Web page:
, where we just add an additional constraint, that the amount of subsets in the collection $S$ must be equal to the cardinality of $A$:

**Name**: `Restricted bijective mapping`

**Input**: A set $A$ of cardinality $\st A \st = n$ and a collection of $n$ subsets $S = \{A_1, \dots, A_n\}$ of $A$, i.e. $A_i \subseteq A$ for all $1 \le i \le n$.

**Question**: $\exists (a_1, \dots, a_n) \in A_1 \times \dots \times A_n$ such that $a_i \neq a_j$ for all $i \neq j, 1 \le i,j \le n$?

In other words and in light of the above visualization of an example instance of `Restricted injective mapping`

with a table, this special case has an additional requirement that there are exactly as many rows as columns.

## Proof idea

In order to prove $\mathcal{NP}$-hardness of the `Restricted bijective mapping`

problem above, we need to construct a reduction from an already-proven $\mathcal{NP}$-complete problem. This reduction must somehow express the constraints of the original problem with the collection of subsets $S$. Many $\mathcal{NP}$-complete problems are graph-related and in graphs, a path with disjoint vertices seems to have very similar constraints compared to our problem. It may therefore be a good idea to let $A$ be the set of nodes $V$ in an undirected graph $G = (V, E)$ where, without loss of generality, $V = \{1, \dots, n\}$ and define $A_i$ for $1 \le i \le n$ as follows: $A_i := \{v \mid \{i, v\} \in E\}$

For example, consider the following graph with $n = 8$ vertices:

If there exists a cycle in $G$ that visits each node exactly once, or, in other words, a *Hamiltonian circuit*, like in this example where such a cycle is marked red, then, by definition of $A_i$, it holds that $\exists (a_1, \dots, a_n) \in A_1 \times \dots \times A_n : \forall 1 \le i, j \le n : i \neq j \Rightarrow a_i \neq a_j$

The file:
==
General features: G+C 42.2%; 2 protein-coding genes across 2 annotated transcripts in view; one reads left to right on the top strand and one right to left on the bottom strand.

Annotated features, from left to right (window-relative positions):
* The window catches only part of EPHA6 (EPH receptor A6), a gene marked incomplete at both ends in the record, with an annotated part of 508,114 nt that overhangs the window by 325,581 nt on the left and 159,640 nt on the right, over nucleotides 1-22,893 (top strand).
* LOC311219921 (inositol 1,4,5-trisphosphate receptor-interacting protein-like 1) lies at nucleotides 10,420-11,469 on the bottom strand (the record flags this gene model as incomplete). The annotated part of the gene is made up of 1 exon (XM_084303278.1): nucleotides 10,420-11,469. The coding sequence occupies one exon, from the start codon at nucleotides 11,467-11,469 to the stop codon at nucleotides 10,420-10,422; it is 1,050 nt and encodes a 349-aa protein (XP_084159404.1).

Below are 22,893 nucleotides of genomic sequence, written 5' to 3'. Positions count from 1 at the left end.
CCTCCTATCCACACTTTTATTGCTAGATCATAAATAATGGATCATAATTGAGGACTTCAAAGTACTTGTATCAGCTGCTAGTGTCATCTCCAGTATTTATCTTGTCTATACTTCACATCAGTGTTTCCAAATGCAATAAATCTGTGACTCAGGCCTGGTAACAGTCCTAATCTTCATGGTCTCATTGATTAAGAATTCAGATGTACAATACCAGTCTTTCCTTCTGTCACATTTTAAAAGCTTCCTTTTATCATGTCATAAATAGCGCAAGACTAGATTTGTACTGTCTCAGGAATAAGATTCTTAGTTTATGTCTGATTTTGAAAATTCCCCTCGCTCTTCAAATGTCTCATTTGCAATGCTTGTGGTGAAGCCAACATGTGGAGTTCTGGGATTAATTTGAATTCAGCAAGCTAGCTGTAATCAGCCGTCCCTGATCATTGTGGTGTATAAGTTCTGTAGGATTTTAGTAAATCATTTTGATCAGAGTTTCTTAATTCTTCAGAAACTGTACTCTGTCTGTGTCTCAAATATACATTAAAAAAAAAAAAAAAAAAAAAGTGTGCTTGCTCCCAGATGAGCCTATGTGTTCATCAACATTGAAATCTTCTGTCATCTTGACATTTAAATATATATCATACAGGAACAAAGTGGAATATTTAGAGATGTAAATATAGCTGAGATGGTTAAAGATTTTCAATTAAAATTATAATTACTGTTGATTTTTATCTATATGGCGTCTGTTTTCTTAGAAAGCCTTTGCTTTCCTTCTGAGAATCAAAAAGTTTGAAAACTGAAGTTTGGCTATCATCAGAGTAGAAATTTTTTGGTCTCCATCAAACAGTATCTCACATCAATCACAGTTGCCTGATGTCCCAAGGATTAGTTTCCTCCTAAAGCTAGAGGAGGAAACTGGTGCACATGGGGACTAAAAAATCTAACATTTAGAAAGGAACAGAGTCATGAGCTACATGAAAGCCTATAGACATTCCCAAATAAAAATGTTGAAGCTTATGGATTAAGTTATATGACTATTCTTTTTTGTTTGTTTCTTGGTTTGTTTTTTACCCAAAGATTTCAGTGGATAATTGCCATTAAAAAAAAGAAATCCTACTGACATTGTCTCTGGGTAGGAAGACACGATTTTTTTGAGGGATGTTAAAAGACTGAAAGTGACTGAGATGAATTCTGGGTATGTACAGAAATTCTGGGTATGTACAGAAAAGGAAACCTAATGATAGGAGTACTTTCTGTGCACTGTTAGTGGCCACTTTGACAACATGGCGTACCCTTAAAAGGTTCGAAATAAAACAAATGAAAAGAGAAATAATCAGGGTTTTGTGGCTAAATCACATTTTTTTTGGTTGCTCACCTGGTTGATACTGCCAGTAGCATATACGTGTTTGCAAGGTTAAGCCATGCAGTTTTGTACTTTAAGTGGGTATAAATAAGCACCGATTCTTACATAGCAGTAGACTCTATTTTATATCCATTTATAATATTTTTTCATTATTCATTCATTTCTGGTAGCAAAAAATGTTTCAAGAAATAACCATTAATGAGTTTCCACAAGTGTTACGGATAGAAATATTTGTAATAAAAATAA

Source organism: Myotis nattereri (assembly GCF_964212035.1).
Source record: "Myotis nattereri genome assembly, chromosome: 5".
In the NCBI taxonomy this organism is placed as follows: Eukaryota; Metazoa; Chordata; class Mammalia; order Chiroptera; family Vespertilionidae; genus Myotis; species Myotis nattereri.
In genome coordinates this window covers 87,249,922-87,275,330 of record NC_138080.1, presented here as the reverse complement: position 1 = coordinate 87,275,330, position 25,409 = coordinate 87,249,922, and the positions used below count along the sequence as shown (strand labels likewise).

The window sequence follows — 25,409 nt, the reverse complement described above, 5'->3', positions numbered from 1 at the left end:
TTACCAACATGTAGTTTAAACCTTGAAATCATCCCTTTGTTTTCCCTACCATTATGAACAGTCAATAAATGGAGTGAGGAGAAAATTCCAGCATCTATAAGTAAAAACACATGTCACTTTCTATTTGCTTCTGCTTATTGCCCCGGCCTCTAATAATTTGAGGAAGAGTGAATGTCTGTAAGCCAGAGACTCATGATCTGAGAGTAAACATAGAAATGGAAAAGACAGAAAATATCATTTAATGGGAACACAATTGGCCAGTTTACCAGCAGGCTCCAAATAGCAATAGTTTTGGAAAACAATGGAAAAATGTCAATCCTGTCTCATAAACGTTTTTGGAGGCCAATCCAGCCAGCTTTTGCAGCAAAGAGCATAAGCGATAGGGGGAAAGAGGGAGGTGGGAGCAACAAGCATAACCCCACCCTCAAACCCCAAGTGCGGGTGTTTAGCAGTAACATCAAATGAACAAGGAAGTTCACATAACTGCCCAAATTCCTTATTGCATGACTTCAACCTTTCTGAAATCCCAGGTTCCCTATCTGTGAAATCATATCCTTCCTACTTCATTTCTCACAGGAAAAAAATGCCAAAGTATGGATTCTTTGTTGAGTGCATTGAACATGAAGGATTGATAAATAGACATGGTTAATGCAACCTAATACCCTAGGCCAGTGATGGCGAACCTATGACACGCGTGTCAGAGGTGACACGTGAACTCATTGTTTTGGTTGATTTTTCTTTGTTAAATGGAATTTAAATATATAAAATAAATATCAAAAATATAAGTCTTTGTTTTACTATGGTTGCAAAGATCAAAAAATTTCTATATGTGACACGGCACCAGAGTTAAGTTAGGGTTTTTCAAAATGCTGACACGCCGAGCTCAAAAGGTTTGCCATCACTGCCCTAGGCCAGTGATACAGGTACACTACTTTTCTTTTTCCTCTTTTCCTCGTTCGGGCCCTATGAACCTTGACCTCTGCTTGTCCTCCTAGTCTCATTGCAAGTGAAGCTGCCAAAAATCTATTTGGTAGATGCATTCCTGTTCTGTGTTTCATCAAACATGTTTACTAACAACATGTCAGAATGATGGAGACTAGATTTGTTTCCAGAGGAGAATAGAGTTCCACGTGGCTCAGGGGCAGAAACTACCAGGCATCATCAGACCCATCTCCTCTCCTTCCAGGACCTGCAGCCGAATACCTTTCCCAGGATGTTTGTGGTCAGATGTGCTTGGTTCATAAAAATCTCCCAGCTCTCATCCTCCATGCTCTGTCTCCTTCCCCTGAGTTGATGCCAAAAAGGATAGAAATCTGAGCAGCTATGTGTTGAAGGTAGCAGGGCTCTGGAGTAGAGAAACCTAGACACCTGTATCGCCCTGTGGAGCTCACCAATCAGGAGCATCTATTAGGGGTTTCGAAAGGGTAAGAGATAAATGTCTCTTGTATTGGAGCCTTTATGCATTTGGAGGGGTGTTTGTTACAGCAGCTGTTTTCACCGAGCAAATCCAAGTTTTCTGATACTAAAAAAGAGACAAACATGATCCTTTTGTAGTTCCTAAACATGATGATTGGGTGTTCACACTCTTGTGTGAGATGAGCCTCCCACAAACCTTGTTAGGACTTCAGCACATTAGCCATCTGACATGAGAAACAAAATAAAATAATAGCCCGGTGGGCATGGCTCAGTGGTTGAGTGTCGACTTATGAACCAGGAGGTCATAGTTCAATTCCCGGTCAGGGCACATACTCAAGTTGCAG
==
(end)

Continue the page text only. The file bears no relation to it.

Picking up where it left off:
which means that such a reduction will lead to a yes-instance of `Restricted bijective mapping`

. However, the converse is not true — a graph without a Hamiltonian circuit can still be reduced to a yes-instance of our problem. For example, the graph

gets reduced to $\begin{aligned} A &:= \{1, 2, 3, 4, 5, 6\} \\ S &:= \{A_1, A_2, A_3, A_4, A_5, A_6\} \\ A_1 &:= \{3, 2\} \\ A_2 &:= \{1, 3\} \\ A_3 &:= \{1, 2, 6\} \\ A_4 &:= \{5, 6\} \\ A_5 &:= \{4, 6\} \\ A_6 &:= \{3, 4, 5\} \end{aligned}$

where it is possible to choose $(a_1, a_2, a_3, a_4, a_5, a_6) = (2, 3, 1, 5, 6, 4)$

such that $a_i \neq a_j$ for $i \neq j$. It is clear that this problem only arises when the graph contains multiple vertex-disjoint cycles such that every node is part of exactly one such cycle.

The *Hamiltonian circuit* problem is a well-known $\mathcal{NP}$-complete problem, which is formally defined as follows:

**Name**: `HC`

**Input**: Undirected graph $G = (V, E)$

**Question**: Does there exist a hamiltonian circuit, i.e. a cycle that visits every vertex exactly once?

If we prove $\mathcal{NP}$-hardness of `HC`

with a reduction $f$ that cannot produce graphs with two or more vertex-disjoint cycles such that every node is in exactly one such cycle, and then prove $\mathcal{NP}$-hardness of `Restricted bijective mapping`

with a reduction $g$ that assumes that the input graph cannot be partitioned in vertex-disjoint cycles as mentioned above, then the composite reduction $g \circ f$ will prove $\mathcal{NP}$-hardness of our problem. For a formal proof I will therefore need to reiterate a variant of the well-known proof of $\mathcal{NP}$-completeness of `HC`